Test Suite organization is the practice in which it is decided how the test cases will be grouped and organized. Example All UT test cases can be grouped under UT Test Suite at each feature level, similarly the FT and the ‘ities’ test cases.
Operation /Infrastructure Test
Operation /Infrastructure test are all the tests related to the environment, infrastructure etc. Many times we see that everything works fine till we have deployed the system in the production and once it is deployed to the production some functionality don’t work . This happens due to test not being thought from an operation or infrastructure angle. Practices like Test Driven Development for Infrastructure code can be considered.
Testing for ‘ilities’
Testing for ‘ilities’ are test from performance, reliability, stress, volume, security , maintainability and related aspects.
Hardening and ZFR
Hardening and Zero Feature Release is the release or time period for any system development where there is 1-2 release being planned and done with no new feature added. The test is intended to test the stability of the system with no new features added. This is also termed as hardening.
Test Pyramid
Test Pyramid is a practice in which there is a pyramid formed with the unit test, functional test, ‘ities’ test in decreasing order. What it means is that overall test should comprise of 50-60% unit test , 20-30% Functional test and 10-20% ‘ities’ test.
Deployment Pipeline Design
Deployment pipeline design is about thinking ahead about what kind of testing will be done in which pipeline and ensuring that all the infrastructure readiness like build scripting, servers etc is made available from this perspective.
Development and Test Collaboration
Development and test team should brainstorm about the scenarios, implementation approach, test design, test organization and related aspects.  Many times team work in silos and lots of anti patterns gets generated due to this. One such anti pattern is ‘Dual Test Pyramid’. I will have a separate post for all the anti patterns.
Test Pyramid implementation
Test Pyramid Implementation is about ensuring that at constant interval we check that the tests are being written based on our initial strategy and also fine tune the test strategy based on the implementation.
Deployment Pipeline implementation
Deployment pipeline implementation is about orchestrating the right test suite at the right pipeline as per the test strategy and ensure that feedback is provided to the right stakeholder at right time
Exploratory Testing
Irrespective of how much automation we do or how much test design we do, exploratory testing should always be done. It can help in bringing out many such scenarios which we may not have been thought about. Further these test cases can be automated and integrated to the system
Story Level Test
Story level testing is testing done at each story level where each type test cases are written at story level
No false alarms
Many times it is seen that if test fails we are not sure if the issue is with test code or the code. Such false alarms should be avoided and clean test code practices should be followed. It is a good idea to do test code refactoring if such symptoms are seen.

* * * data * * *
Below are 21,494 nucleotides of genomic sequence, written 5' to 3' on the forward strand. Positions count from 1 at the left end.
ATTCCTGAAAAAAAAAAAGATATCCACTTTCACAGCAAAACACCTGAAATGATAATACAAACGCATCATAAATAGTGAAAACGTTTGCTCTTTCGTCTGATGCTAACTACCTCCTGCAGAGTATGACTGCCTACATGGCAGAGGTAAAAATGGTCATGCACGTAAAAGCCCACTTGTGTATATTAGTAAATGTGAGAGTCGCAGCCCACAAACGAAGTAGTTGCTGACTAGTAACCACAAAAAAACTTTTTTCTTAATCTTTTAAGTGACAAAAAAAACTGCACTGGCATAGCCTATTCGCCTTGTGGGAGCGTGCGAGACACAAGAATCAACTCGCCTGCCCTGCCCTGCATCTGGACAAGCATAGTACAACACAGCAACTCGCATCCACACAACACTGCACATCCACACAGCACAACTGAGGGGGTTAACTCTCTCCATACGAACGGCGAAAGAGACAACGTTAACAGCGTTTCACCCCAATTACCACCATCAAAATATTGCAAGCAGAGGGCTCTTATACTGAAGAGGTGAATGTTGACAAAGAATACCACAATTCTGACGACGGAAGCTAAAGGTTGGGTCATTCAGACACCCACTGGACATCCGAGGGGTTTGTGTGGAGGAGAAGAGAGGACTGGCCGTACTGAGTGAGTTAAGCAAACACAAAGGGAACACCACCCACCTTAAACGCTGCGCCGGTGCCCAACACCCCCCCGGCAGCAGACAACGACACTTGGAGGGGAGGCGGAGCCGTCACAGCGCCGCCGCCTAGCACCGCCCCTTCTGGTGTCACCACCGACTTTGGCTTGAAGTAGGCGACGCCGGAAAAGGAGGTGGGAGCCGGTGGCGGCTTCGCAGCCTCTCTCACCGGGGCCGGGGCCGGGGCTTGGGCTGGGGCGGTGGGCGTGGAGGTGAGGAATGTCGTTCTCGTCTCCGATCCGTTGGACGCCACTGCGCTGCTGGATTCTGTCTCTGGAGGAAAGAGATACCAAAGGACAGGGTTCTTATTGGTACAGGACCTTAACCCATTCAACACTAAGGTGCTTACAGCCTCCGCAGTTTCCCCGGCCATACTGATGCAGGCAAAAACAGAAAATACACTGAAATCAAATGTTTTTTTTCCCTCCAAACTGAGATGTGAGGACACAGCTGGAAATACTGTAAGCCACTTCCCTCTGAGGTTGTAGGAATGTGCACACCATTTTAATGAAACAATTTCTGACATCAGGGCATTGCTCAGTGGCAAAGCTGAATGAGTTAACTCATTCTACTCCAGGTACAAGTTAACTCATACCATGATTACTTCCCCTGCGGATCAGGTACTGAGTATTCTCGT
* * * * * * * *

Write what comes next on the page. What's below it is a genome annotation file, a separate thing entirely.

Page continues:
Clean Test Code
Clean test code practices are similar to following coding guidelines and ensure that there are no bad smells in the test code. Test Code should be given equal importance as it lives as long as the code lives.
Dev Testing
Development test should focus on the unit test and key functional test as per the test strategy. Here the Development and Test team should closely collaborate and ensure that whatever is written is organized appropriately and fits into the right deployment pipeline.
Local /Private Build
Private Build is a practice in which developer runs the unit test and static check is done before the code is checked in to the configuration library. This is an important discipline to ensure that there is always test available as a safety net. It also ensures that each check-in does not break any build.
Testing is Everybody’s Responsibility. Both Developer and Testers should take equal responsibility of testing. In many organizations, the ratio of tester to developer ratio is 1:3. But the ratio of test code to code is almost 1:1. By basic common sense we can make out it is not possible to write all test case by test team only. All should take equal responsibility of testing and ensure the quality of the testing.

Let me add some some examples which are taken from the best practices of open source

Example 1: Developer Test Suite organization for hadoop-hdfs module

First level structure:
Second level structure inside the hdfs folder:
Next level structure inside the server / datanode folder:
  1. This structure is by design and not by accident
  2. It is a commonly used good practice to mimic your product code organization in your test code organization

Example 2: Why do we need developer testing if we already have system testing?

Have you heard about the “Zune bug”?
Zune was a portable digital music player from Microsoft. On December 31, 2008, when Zune users across world were trying to use it for their New Year eve’s party, it froze. The music players just hung and did not respond.